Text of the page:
* The use of restraints and exclusion rooms to control autistic children has been a major concern of parents and autism advocates around the country. Most recently these concerns lead to the creation of the “Preventing Harmful Restraint and Seclusion in Schools Act” (H.R. 4247, S. 2860). A bill passed the U.S. House of Representatives in March. It has not progressed in the Senate past a referral to the Senate Committee on Health, Education, Labor, and Pensions in December of 2009. (17)

* The institutionalization of autistic children has and continues to be a major concern, advocates say. The practice has met with an increasing level of criticism from parents and organizations concerned about abuses and the potential long-term harm of forcefully isolating and separating an autistic individual from their loved ones. (18)

* Aversion therapy is one of the more controversial practices used in the treatment of autism and consists of pairing any number of discomforts simultaneously with the subject's unwanted behavior. One of the foremost practitioners has been the Judge Rotenberg Education Center in Canton, Massachusetts, which has received intense criticism over its use of electric skin shocks. The center and the controversial techniques that it employs were the subject of a special ICAA radio broadcast on July 28. The group also released an extensive public statement about the center's practices. The United Nations, as well, added fuel to the fire this year by declaring the use of shock therapy on autistic children "torture." (19)

* The neglect and isolation experienced by many adults with ASD, due to the pervasive lack of understanding, is another long-standing problem and challenge that has yet to see any significant progress. (20)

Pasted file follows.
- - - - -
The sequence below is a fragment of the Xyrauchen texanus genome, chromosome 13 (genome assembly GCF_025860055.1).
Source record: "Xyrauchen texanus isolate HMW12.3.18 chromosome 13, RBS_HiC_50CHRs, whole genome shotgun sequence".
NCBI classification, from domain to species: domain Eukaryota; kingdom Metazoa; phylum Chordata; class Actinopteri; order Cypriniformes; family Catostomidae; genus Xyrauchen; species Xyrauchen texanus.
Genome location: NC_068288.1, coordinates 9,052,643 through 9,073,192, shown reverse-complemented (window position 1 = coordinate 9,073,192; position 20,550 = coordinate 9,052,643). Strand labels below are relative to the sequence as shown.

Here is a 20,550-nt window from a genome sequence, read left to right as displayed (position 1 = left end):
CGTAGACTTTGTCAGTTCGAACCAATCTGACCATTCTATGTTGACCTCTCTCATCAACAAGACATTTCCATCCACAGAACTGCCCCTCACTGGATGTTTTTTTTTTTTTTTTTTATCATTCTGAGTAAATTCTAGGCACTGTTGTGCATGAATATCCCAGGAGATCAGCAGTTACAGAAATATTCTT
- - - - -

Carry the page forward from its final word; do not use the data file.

The ICAA's Executive Board consists of Founder/President Emily Malabey, Vice President Julian Bukalski, Secretary Jacqueline Ward, Vice President/Treasurer Matthew Malabey, and Director of Public Relations Nathan Moore. Its Advisory Board consists of Noelle Collins, Carol Warner, Rev. Anne Bukalski and honorary Board Member Rep. John Scibak of Massachusetts.

What lies ahead? For the Malabeys and those on the ICAA Board, it's simply a matter of continued organization, hard work and hope. Right now they are engaged in a number of projects: Mind the Gap, focusing on educational advocacy services; Project Hope, focusing on donations, support, access to services, therapies and free to low-cost advocacy, and future monthly support groups; Project Safety, focusing on community accessibility changes, safety and risk management, property assessments and the work of groups such as Project Lifesaver International; ICAA Radio, focusing on outreach and public service information; and spreading the word through social networking sites such as Facebook, Twitter, MySpace and LinkedIn.

In Malabey’s words:
"All of us have gifts within us. Autistic people are no different. Some will excel and some will not. However, if we as a society wish to see more productivity, creativity, health, safety, wellness, happiness and peace, we should all be doing something to ensure the abuse ends. Let's ensure people who need extra help and support have access to those things. Let's ensure things like wheelchair ramps, fences around public playgrounds and parks, and project lifesaver programs are in place so all people can participate in our communities. Society will have to grow and learn how to communicate with people with differences.

"For people who look at this as a fiscal issue, look at the cost it will be to society if we have millions of dependents and possible homeless citizens, as compared to what it will be if we take actual measures right now to include, accommodate and support all of our citizens. Even if this is a vaccine induced pandemic, what are we doing to ensure the people who are here, who are on the autism spectrum, are helped, included and supported in this world when all us parents are gone?"

The fact that people on the spectrum can be successful—phenomenally so in some cases—is apparent in the acknowledgment by a number of famous people that they have, throughout their lives, lived with some type of Autism Spectrum Disorder. Among these are Oscar-winning filmmaker Steven Spielberg, actress Daryl Hannah, and comedian/actor Dan Aykroyd. (21)